She was a Woman's-Righter, and like Sally Brass, a
regular one-er. Regardless of the plain fact that we
must all be hopelessly ignorant of home affairs, she
worried our lives out of an evening to discover our
trivial, worthless opinions on all sorts of political
questions. It was very amusing to hear Cecily artfully
trying to conceal her dense ignorance ; we listened to
them one night after dinner, and Madam, who probably
knew as little of the subject as her victim, desired to
know what Cecily thought of Mr. Chamberlain's
fiscal policy. My cousin did not enlarge, so that her
lack of knowledge was overwhelmingly apparent. She
shook her head solemnly, and said darkly, with grave
emphasis, " What indeed ! "
TWO DIANAS IN SOMALILAND 303
Now, "What, indeed!" can cover a multitude of
things if said just as it should be. Put the accent on
both words, and try it next time you are cornered.
I know Madam regarded us four as a ribald crew,
and kept her fickle smiles only for " the Leader,"
whom she desired to propitiate because his place at
home adjoined hers, and as the old shikari meant to
put up for Parliament at the next election, Madam saw a
faint chance of securing a vote. We got a great deal of
amusement out of her wiles and blandishments. One
day in between the camel-selling and general disband-
ment we had much difficulty to repress our mirth, as
we heard the warrior being tackled something like
" Of course, Major," very suavely, " I can count on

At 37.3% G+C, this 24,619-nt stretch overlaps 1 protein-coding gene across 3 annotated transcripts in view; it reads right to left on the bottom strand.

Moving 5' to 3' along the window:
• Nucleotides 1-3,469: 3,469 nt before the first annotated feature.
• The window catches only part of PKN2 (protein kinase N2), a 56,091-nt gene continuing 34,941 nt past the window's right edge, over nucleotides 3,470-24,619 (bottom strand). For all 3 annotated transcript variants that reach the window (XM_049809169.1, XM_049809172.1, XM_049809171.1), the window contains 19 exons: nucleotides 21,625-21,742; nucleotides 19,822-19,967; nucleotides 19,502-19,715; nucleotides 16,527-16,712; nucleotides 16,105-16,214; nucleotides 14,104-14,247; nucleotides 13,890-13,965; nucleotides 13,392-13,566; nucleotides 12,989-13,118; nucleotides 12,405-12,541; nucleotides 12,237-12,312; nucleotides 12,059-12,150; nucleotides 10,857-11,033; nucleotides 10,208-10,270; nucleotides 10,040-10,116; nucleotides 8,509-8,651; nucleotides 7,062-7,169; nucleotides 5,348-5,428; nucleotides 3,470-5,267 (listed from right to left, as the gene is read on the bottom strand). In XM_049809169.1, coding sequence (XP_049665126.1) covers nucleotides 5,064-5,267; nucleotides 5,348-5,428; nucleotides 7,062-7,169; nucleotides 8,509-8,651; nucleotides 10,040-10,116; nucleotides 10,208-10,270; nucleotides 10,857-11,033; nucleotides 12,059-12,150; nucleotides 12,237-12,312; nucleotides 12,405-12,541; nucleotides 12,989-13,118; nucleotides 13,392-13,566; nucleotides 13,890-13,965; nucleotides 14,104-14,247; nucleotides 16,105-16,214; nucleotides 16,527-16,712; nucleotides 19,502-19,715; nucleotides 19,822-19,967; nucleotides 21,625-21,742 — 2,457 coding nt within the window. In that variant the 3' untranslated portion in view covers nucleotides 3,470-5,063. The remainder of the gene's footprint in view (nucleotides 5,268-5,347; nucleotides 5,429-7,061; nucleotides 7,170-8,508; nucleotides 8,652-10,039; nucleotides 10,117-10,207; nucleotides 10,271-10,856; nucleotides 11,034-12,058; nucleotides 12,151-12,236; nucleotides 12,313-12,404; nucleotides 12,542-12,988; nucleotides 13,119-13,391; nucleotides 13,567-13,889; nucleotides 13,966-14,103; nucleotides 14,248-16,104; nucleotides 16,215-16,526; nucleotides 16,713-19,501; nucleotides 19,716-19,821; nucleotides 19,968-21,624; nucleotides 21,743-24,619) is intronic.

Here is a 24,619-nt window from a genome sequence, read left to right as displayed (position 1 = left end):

your vote ? "
" I ought to say ' Of course ' too. But what
precisely are your husband's political views ? "
" Oh, he hasn't any. Except on big game shooting."
" Well, that simplifies matters, anyhow," said the
officer, musingly. " Could you tell me if he holds
with an eight hours' day ? "
" I expect so." Then added, as an afterthought,
" What — er — what kind of a day is it ? "
" Oh," answered the no-wiser warrior, " an eight
hours' days is — er — an eight hours' day."
i " To be sure," in a tone of great relief. " How
silly of me ! I should persuade my husband to have
any kind of day his constituents most preferred."
"But imagine," put in Cecily, "if they all wanted
different ! "
304 TWO DIANAS IN SOMALI LAND
" There are three hundred and sixty-five days in
the year, I believe," said the offended lady, frigidly.
The old husband was much more likeable, and we
got on well with him when we were allowed a look in.
He had a pretty wit, and told stories in an inimitable
manner, though not always of come-in-with-the-fish
variety. Indeed, some of his anecdotes could better
have made an entree with the curry. I dare say so
much camp life had roughened him a little. When
Madam waxed sarcastic, and scornfully told him a
tale was too far fetched he would say quite good-
humouredly he could never fetch his stories from far
enough, as he was for ever seeing the light of auld
lang syne in some eye. He had that best and most
useful of gifts, the power to say things apropos at just
the right moment. Most of us think them up afterwards
when it is too late. Such a power is a gift worth having
from the gods, just as malapropisms come from another
The traveller's bungalow affected to put us all up.
Ralph said it was affectation merely, as the place was
so crowded out he slept with his feet through the
Anything that was likely to be of the least use to him
we gave to Clarence, to his great joy, and his choice
did fall on some quaint things. An ordinary English
axe was his first selection ; he passed over the native
ones in lofty scorn. In addition to these few simple
gifts we decided to bestow on him, as a mark of our
immense appreciation of the good work done, our
spare 12-bore, in order that he might go out on his
TWO DIANAS IN SOMALILAND 305
next shikar with every degree of safety. Such a
present overwhelmed our follower by its magnificence,
and he was almost too excited to speak, or express
his thanks. At first he did not realise we meant to
give it, and it was very pleasant indeed to watch his